Research ArticleBLOOD-BRAIN BARRIER

Paroxysmal slow cortical activity in Alzheimer’s disease and epilepsy is associated with blood-brain barrier dysfunction

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Science Translational Medicine  04 Dec 2019:
Vol. 11, Issue 521, eaaw8954
DOI: 10.1126/scitranslmed.aaw8954

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Breaking barriers in aging and disease

The blood-brain barrier (BBB) regulates the communication between the vasculature and the brain. Aging and neurological disorders have been associated with BBB defects. Now, Milikovsky et al. and Senatorov et al. studied the consequences of BBB impairments in aging and disease. Milikovsky et al. found that in patients with epilepsy or Alzheimer’s disease, as well as in aging mice, BBB impairments were spatially associated with transient electroencephalographic abnormalities. Senatorov et al. extended the study at the molecular level, showing that BBB breakdown triggered transforming growth factor–β (TGFβ) signaling in astrocytes and cognitive impairments in aging rodents. Similar abnormalities were also found in brain tissue from aging individuals. TGFβ inhibition in aged mice reversed the pathological phenotype.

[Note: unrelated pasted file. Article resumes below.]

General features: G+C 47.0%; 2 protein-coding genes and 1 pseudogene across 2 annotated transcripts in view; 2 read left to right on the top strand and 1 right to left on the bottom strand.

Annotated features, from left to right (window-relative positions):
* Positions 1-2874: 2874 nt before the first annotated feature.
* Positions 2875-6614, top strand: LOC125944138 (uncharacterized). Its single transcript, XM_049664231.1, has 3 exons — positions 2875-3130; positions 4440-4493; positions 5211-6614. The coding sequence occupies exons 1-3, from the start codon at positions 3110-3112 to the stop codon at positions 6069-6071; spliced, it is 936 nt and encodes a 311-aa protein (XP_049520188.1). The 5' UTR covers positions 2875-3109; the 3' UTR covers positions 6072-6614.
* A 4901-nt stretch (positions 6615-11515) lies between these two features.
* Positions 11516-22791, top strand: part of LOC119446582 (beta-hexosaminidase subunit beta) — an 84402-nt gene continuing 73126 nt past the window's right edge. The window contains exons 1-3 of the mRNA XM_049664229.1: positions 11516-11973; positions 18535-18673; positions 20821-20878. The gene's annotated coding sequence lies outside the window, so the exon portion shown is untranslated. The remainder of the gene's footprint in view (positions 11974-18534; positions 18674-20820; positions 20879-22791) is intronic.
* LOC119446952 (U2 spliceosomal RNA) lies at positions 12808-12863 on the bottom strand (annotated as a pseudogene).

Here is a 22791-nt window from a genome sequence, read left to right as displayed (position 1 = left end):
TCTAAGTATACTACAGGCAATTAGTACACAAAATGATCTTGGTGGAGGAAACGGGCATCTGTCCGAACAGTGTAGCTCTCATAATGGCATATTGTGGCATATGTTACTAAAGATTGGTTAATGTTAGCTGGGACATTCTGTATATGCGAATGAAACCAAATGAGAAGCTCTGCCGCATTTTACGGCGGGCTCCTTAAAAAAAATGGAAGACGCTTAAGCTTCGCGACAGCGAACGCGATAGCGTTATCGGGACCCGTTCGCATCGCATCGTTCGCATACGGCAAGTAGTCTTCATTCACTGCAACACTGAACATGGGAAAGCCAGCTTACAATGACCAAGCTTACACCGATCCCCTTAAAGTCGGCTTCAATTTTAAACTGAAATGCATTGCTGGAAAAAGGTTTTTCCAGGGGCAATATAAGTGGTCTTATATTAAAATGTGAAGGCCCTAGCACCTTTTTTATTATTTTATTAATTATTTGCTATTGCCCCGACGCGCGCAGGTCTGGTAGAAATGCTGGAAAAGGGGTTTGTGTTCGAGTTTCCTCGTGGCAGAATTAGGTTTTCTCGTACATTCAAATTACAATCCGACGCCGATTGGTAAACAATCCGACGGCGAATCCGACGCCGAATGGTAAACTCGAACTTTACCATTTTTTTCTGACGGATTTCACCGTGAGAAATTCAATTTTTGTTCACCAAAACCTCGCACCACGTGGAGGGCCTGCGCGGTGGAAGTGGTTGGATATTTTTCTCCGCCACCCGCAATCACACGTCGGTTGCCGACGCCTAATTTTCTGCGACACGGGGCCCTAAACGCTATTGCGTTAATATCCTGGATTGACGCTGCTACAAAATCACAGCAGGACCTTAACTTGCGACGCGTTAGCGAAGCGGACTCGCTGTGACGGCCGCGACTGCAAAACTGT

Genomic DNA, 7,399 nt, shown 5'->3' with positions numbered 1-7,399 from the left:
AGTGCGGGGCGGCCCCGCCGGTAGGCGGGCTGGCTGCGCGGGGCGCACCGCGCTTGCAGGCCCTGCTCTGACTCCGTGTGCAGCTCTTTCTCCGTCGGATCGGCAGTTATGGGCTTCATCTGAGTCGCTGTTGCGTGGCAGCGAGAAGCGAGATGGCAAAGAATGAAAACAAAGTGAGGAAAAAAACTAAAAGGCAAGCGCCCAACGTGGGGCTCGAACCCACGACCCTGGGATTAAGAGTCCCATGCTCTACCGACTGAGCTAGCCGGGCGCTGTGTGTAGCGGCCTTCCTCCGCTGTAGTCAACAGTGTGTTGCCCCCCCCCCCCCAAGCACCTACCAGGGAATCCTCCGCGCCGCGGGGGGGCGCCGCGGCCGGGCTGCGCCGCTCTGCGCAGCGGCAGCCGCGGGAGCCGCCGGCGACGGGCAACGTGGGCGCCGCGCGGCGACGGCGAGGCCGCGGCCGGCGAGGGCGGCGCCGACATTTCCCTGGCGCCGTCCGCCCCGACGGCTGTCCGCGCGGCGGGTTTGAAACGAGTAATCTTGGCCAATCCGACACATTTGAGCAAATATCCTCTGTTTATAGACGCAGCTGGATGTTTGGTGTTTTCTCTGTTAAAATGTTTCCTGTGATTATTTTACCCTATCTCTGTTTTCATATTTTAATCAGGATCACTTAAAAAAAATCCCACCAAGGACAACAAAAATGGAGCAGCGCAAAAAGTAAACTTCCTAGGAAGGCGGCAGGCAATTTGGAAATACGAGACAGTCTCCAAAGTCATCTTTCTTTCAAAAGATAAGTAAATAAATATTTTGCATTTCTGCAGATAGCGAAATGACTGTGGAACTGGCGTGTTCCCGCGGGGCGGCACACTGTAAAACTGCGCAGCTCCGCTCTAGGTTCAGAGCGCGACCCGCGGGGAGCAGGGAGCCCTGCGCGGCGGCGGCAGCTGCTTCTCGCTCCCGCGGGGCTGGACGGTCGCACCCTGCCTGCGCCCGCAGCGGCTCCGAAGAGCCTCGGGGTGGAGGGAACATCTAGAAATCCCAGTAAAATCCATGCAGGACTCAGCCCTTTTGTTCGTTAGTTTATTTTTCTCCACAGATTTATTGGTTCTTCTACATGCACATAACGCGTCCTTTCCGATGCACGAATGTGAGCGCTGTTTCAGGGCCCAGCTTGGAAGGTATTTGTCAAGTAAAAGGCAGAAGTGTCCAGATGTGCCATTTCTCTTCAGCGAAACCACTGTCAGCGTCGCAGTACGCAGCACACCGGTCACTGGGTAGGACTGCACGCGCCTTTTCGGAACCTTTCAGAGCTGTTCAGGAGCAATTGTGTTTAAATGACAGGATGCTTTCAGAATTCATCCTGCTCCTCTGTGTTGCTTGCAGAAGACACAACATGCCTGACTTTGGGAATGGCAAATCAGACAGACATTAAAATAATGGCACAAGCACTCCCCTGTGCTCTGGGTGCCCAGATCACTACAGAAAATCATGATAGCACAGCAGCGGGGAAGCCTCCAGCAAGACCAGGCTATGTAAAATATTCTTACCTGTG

Abstract

A growing body of evidence shows that epileptic activity is frequent but often undiagnosed in patients with Alzheimer’s disease (AD) and has major therapeutic implications. Here, we analyzed electroencephalogram (EEG) data from patients with AD and found an EEG signature of transient slowing of the cortical network that we termed paroxysmal slow wave events (PSWEs). The occurrence per minute of the PSWEs was correlated with level of cognitive impairment. Interictal (between seizures) PSWEs were also found in patients with epilepsy, localized to cortical regions displaying blood-brain barrier (BBB) dysfunction, and in three rodent models with BBB pathology: aged mice, young 5x familial AD model, and status epilepticus–induced epilepsy in young rats. To investigate the potential causative role of BBB dysfunction in network modifications underlying PSWEs, we infused the serum protein albumin directly into the cerebral ventricles of naïve young rats. Infusion of albumin, but not artificial cerebrospinal fluid control, resulted in high incidence of PSWEs. Our results identify PSWEs as an EEG manifestation of nonconvulsive seizures in patients with AD and suggest BBB pathology as an underlying mechanism and as a promising therapeutic target.

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